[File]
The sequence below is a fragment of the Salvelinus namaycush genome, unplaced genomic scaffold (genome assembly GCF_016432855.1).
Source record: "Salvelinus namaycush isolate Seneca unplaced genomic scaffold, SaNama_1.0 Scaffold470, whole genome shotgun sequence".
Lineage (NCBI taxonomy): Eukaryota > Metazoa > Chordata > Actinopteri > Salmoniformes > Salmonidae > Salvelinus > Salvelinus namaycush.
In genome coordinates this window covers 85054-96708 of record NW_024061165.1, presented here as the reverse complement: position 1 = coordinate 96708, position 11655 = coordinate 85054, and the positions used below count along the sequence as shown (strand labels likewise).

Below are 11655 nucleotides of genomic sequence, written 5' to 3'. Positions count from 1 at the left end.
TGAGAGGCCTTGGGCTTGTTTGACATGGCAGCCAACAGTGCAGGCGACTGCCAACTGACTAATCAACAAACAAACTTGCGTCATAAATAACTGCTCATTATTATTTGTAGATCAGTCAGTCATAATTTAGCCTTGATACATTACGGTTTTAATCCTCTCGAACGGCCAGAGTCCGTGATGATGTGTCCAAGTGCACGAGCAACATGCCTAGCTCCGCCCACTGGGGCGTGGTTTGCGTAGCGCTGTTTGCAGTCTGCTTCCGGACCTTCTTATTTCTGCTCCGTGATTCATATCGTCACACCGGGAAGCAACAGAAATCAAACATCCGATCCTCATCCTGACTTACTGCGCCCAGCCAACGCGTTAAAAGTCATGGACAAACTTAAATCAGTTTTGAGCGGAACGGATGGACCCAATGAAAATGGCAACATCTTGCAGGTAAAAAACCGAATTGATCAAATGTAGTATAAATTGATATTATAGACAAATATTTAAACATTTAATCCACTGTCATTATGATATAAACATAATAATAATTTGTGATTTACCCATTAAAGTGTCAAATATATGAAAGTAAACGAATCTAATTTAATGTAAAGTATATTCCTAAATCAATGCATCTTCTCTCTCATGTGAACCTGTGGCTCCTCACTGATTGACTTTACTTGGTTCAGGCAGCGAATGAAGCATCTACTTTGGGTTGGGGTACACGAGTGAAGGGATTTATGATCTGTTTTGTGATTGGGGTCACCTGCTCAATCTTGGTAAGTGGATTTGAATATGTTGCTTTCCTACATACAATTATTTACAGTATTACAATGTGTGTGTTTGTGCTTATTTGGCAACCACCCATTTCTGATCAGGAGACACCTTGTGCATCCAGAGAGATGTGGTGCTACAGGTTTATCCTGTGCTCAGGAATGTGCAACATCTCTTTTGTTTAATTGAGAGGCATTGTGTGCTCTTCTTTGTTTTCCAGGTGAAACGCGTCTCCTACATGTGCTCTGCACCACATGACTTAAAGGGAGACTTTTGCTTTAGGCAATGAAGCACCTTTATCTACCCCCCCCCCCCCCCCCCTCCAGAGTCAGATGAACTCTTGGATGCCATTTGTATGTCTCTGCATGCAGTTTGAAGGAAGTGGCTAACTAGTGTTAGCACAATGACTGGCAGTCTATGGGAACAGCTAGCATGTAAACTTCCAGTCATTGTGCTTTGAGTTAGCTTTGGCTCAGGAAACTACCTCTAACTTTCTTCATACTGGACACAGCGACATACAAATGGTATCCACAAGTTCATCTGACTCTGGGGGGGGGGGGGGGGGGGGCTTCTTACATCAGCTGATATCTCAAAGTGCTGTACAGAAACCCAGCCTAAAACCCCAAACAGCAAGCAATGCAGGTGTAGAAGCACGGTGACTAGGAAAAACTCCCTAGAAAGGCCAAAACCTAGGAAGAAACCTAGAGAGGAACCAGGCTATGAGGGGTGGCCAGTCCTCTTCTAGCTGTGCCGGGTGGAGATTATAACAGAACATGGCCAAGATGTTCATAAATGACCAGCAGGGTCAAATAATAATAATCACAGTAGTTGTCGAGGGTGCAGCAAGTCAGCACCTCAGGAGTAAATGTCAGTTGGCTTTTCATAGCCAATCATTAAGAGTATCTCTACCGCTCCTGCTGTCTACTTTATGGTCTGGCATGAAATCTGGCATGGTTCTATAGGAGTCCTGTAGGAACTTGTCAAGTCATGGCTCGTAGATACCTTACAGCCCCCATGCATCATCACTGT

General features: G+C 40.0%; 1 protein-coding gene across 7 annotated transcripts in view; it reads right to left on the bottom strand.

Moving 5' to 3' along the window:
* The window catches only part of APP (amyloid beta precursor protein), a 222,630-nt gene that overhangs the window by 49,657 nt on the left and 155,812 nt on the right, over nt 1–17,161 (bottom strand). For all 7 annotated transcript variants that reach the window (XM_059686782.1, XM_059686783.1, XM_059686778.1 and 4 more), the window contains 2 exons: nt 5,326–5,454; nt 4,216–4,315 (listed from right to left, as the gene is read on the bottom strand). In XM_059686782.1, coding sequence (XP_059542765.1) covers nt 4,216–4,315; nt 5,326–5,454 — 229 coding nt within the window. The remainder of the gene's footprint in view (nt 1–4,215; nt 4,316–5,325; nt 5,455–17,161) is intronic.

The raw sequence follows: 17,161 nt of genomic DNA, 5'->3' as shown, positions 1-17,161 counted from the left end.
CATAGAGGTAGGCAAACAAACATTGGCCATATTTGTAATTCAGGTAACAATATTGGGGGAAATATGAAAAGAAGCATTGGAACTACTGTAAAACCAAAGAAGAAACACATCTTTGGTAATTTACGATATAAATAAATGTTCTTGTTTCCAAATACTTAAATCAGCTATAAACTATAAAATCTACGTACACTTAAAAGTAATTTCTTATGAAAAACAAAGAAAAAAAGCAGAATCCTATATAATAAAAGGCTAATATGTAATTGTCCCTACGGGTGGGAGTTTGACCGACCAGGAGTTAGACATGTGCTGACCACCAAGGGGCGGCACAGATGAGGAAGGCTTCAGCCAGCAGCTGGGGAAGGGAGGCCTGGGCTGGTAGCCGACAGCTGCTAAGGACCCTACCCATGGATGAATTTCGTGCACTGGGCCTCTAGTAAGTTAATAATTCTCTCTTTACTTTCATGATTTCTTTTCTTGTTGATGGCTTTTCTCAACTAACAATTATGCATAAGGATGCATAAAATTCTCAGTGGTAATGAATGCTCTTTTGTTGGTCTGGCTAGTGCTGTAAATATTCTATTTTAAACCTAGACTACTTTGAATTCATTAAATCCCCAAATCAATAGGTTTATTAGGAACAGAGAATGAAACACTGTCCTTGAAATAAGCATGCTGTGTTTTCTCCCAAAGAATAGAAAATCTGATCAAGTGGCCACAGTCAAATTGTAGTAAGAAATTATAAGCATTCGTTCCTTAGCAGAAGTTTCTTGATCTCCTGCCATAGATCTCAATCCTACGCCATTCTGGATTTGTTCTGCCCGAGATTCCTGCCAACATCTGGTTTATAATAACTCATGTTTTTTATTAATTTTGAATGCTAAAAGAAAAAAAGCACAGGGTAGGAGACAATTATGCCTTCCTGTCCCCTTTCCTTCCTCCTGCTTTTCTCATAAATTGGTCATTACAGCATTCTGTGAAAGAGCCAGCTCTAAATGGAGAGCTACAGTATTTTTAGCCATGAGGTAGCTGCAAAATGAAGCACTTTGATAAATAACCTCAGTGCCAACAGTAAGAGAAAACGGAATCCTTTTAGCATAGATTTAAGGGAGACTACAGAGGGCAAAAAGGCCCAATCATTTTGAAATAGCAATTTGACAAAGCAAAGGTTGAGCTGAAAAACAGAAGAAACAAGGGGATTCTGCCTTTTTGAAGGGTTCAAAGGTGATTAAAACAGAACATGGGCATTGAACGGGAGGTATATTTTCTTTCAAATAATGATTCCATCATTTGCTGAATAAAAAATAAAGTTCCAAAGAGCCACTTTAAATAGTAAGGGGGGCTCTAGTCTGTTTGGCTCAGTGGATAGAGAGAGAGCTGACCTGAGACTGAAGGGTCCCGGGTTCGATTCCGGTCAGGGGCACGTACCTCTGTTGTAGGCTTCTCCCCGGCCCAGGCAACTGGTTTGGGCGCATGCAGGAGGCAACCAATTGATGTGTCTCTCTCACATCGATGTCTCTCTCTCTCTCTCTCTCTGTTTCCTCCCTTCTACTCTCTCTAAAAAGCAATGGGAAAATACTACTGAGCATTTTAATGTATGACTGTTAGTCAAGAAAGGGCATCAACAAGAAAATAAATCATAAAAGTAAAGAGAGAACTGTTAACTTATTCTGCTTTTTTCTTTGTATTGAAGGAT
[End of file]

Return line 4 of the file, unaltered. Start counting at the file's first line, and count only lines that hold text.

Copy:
In genome coordinates this window covers 85054-96708 of record NW_024061165.1, presented here as the reverse complement: position 1 = coordinate 96708, position 11655 = coordinate 85054, and the positions used below count along the sequence as shown (strand labels likewise).